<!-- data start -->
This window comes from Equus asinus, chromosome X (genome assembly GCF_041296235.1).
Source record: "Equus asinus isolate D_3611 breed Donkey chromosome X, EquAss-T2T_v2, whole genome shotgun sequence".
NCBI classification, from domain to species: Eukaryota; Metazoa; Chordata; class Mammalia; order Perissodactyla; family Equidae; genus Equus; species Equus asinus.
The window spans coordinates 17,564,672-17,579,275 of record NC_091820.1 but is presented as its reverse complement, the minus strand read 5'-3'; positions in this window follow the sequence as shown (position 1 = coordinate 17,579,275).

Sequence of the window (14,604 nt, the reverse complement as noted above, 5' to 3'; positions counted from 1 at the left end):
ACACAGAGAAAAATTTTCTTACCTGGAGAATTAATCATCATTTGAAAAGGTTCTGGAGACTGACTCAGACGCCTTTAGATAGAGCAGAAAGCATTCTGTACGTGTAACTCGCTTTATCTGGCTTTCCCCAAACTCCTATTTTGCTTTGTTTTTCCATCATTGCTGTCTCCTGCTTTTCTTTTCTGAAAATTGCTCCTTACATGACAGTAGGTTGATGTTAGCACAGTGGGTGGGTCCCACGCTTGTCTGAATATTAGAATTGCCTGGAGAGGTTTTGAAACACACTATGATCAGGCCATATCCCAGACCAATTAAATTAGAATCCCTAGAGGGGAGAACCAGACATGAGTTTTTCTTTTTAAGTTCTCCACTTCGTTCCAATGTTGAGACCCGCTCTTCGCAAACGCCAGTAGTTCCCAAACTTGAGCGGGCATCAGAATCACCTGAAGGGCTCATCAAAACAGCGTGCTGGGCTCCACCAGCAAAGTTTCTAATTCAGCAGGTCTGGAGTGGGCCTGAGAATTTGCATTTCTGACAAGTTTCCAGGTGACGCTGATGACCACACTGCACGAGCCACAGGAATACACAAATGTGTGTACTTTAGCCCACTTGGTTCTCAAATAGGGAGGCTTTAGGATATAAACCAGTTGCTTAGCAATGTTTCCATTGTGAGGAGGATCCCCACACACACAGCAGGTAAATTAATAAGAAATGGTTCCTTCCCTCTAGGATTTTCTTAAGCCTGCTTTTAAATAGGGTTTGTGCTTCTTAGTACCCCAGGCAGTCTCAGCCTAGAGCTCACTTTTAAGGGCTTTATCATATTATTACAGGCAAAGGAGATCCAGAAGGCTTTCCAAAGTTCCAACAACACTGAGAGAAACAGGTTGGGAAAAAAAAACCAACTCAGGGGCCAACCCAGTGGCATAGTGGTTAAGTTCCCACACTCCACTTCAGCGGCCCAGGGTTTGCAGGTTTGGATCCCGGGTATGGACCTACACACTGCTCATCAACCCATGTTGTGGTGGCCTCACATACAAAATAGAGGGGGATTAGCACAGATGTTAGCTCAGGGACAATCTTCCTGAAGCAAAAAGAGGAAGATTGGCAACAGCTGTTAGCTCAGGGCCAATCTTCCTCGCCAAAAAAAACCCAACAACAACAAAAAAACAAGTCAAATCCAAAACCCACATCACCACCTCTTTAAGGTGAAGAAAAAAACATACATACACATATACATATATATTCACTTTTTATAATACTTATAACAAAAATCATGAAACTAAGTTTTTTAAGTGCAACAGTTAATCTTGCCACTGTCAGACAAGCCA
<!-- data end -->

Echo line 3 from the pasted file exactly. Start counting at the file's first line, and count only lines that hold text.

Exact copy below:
NCBI classification, from domain to species: Eukaryota; Metazoa; Chordata; class Mammalia; order Perissodactyla; family Equidae; genus Equus; species Equus asinus.